Lt. John Finn: A True Hero

The first man to receive a Medal of Honor in World War II has died

Longtime San Diegan Lt. John Finn, who was the first man to receive a Medal of Honor in World War II, has died.

Finn passed away before 6 a.m. Thursday in San Diego, where he'd been living for more than 50 years.

"We lost a national treasure and a national hero today," said Capt. David Lepard with the U.S. Navy. "It's really touching his death occurred on Memorial Day Weekend and he'll never be forgotten."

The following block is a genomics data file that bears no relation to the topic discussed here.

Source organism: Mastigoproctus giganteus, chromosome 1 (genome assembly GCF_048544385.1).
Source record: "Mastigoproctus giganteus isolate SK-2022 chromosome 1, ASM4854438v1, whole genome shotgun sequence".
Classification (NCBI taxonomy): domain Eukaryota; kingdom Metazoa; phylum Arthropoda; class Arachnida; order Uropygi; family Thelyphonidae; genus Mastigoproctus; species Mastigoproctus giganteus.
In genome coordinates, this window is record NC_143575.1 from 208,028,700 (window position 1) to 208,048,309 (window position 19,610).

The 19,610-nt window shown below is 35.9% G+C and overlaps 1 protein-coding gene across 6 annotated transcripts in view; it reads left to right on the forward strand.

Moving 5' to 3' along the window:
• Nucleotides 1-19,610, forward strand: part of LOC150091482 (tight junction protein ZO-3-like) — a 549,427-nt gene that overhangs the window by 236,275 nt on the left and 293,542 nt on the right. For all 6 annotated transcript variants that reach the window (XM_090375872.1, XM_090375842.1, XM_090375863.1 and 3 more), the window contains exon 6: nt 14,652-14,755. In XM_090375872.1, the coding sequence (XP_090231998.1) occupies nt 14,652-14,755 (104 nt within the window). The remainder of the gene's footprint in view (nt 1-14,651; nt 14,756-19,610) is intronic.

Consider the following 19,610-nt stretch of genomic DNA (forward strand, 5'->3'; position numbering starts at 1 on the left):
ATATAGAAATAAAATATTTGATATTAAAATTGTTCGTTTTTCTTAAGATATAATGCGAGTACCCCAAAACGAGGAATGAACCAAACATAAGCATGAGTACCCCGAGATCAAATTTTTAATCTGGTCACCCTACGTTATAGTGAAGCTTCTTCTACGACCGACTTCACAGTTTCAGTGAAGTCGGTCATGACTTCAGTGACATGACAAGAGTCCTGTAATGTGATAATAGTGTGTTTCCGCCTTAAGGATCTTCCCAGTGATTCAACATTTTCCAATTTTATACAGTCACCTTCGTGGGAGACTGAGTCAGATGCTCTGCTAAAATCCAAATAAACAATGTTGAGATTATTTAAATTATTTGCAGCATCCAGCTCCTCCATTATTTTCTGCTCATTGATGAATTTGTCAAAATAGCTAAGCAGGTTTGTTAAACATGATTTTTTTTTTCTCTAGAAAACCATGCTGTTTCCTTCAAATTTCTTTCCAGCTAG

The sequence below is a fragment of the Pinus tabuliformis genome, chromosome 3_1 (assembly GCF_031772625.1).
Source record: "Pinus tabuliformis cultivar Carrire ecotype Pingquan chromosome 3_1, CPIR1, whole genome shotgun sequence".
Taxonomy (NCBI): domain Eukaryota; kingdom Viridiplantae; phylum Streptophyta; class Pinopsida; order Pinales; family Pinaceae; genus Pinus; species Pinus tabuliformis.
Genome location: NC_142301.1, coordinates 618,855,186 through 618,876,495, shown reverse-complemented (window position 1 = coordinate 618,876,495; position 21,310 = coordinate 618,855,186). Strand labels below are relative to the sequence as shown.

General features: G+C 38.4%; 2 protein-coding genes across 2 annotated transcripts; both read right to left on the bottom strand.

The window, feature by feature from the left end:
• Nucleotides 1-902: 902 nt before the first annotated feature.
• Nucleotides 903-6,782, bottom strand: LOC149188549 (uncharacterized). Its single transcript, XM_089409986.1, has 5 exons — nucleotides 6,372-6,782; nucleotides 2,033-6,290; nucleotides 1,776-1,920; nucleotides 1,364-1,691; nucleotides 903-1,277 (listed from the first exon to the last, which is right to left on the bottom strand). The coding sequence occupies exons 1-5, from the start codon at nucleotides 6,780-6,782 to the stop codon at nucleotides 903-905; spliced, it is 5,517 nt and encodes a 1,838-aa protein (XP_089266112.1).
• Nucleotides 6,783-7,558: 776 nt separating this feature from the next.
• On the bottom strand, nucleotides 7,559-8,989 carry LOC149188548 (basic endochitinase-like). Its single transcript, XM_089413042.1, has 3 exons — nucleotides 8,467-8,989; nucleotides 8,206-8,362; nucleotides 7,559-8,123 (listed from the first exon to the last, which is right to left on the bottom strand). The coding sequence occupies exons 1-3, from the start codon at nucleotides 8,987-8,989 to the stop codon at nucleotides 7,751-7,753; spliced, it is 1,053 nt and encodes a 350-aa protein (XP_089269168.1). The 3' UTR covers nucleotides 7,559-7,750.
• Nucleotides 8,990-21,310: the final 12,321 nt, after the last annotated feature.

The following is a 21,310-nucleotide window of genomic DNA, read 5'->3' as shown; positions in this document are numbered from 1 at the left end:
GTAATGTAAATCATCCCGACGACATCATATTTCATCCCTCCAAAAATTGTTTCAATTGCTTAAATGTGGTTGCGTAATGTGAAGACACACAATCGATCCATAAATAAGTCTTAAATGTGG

Finn was not only the first but also for many years the oldest Medal of Honor recipient from WWII. He lived on a ranch not far from Oak Springs.

On December 7, 1941, Finn manned a machine gun in the open, fully exposed to enemy fire. He was shooting at and hitting Japanese planes even while he was being hit.

"My chest and my belly and my arm and foot were penetrated by shrapnel," Finn told About San Diego's Ken Kramer in 2008.

His Medal of Honor was approved by President Franklin D. Roosevelt on September 15, 1942.

"I don't feel like a hero," Finn once said. "I do know this. I didn't run away. I stayed there and we fought the Japs until the last one left."

Finn will be buried on the Campo Indian Reservation, where his wife is buried, with full military honors. Funeral plans will likely be released sometime next week.

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